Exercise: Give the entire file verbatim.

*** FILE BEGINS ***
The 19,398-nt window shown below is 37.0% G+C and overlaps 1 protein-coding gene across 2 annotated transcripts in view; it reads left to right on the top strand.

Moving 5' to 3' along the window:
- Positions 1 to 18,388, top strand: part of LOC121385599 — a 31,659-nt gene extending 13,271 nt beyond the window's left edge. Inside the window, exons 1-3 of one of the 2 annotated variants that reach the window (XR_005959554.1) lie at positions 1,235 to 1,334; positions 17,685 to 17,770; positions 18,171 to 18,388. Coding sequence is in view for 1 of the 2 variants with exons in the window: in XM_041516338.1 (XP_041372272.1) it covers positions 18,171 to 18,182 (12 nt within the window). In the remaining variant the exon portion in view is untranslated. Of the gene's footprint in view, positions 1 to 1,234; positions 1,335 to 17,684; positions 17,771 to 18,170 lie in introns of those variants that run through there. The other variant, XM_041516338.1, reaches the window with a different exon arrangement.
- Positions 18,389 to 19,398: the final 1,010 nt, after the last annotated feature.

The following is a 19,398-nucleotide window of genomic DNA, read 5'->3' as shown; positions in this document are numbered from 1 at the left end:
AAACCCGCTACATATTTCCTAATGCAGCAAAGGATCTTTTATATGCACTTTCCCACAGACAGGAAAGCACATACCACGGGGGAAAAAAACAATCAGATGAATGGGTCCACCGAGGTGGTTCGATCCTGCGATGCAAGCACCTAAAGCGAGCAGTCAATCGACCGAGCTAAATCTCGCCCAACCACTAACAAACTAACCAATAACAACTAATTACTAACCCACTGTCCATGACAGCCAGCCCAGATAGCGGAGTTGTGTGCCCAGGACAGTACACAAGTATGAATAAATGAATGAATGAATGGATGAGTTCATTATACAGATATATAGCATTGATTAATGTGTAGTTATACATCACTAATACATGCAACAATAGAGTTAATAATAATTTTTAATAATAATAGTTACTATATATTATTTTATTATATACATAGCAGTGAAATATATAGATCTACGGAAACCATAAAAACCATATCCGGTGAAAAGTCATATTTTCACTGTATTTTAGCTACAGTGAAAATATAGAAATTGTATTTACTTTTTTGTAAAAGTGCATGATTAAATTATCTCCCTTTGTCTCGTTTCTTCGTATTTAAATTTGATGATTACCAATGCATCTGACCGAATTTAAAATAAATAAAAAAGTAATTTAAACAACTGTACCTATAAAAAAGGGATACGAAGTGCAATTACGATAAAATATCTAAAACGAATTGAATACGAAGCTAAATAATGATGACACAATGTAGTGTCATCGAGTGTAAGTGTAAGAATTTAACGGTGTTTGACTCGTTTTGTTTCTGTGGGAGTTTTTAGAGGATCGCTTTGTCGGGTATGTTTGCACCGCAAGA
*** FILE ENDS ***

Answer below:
The 19,398-nt window shown below is 37.0% G+C and overlaps 1 protein-coding gene across 2 annotated transcripts in view; it reads left to right on the top strand.

Moving 5' to 3' along the window:
- Positions 1 to 18,388, top strand: part of LOC121385599 — a 31,659-nt gene extending 13,271 nt beyond the window's left edge. Inside the window, exons 1-3 of one of the 2 annotated variants that reach the window (XR_005959554.1) lie at positions 1,235 to 1,334; positions 17,685 to 17,770; positions 18,171 to 18,388. Coding sequence is in view for 1 of the 2 variants with exons in the window: in XM_041516338.1 (XP_041372272.1) it covers positions 18,171 to 18,182 (12 nt within the window). In the remaining variant the exon portion in view is untranslated. Of the gene's footprint in view, positions 1 to 1,234; positions 1,335 to 17,684; positions 17,771 to 18,170 lie in introns of those variants that run through there. The other variant, XM_041516338.1, reaches the window with a different exon arrangement.
- Positions 18,389 to 19,398: the final 1,010 nt, after the last annotated feature.

The following is a 19,398-nucleotide window of genomic DNA, read 5'->3' as shown; positions in this document are numbered from 1 at the left end:
AAACCCGCTACATATTTCCTAATGCAGCAAAGGATCTTTTATATGCACTTTCCCACAGACAGGAAAGCACATACCACGGGGGAAAAAAACAATCAGATGAATGGGTCCACCGAGGTGGTTCGATCCTGCGATGCAAGCACCTAAAGCGAGCAGTCAATCGACCGAGCTAAATCTCGCCCAACCACTAACAAACTAACCAATAACAACTAATTACTAACCCACTGTCCATGACAGCCAGCCCAGATAGCGGAGTTGTGTGCCCAGGACAGTACACAAGTATGAATAAATGAATGAATGAATGGATGAGTTCATTATACAGATATATAGCATTGATTAATGTGTAGTTATACATCACTAATACATGCAACAATAGAGTTAATAATAATTTTTAATAATAATAGTTACTATATATTATTTTATTATATACATAGCAGTGAAATATATAGATCTACGGAAACCATAAAAACCATATCCGGTGAAAAGTCATATTTTCACTGTATTTTAGCTACAGTGAAAATATAGAAATTGTATTTACTTTTTTGTAAAAGTGCATGATTAAATTATCTCCCTTTGTCTCGTTTCTTCGTATTTAAATTTGATGATTACCAATGCATCTGACCGAATTTAAAATAAATAAAAAAGTAATTTAAACAACTGTACCTATAAAAAAGGGATACGAAGTGCAATTACGATAAAATATCTAAAACGAATTGAATACGAAGCTAAATAATGATGACACAATGTAGTGTCATCGAGTGTAAGTGTAAGAATTTAACGGTGTTTGACTCGTTTTGTTTCTGTGGGAGTTTTTAGAGGATCGCTTTGTCGGGTATGTTTGCACCGCAAGA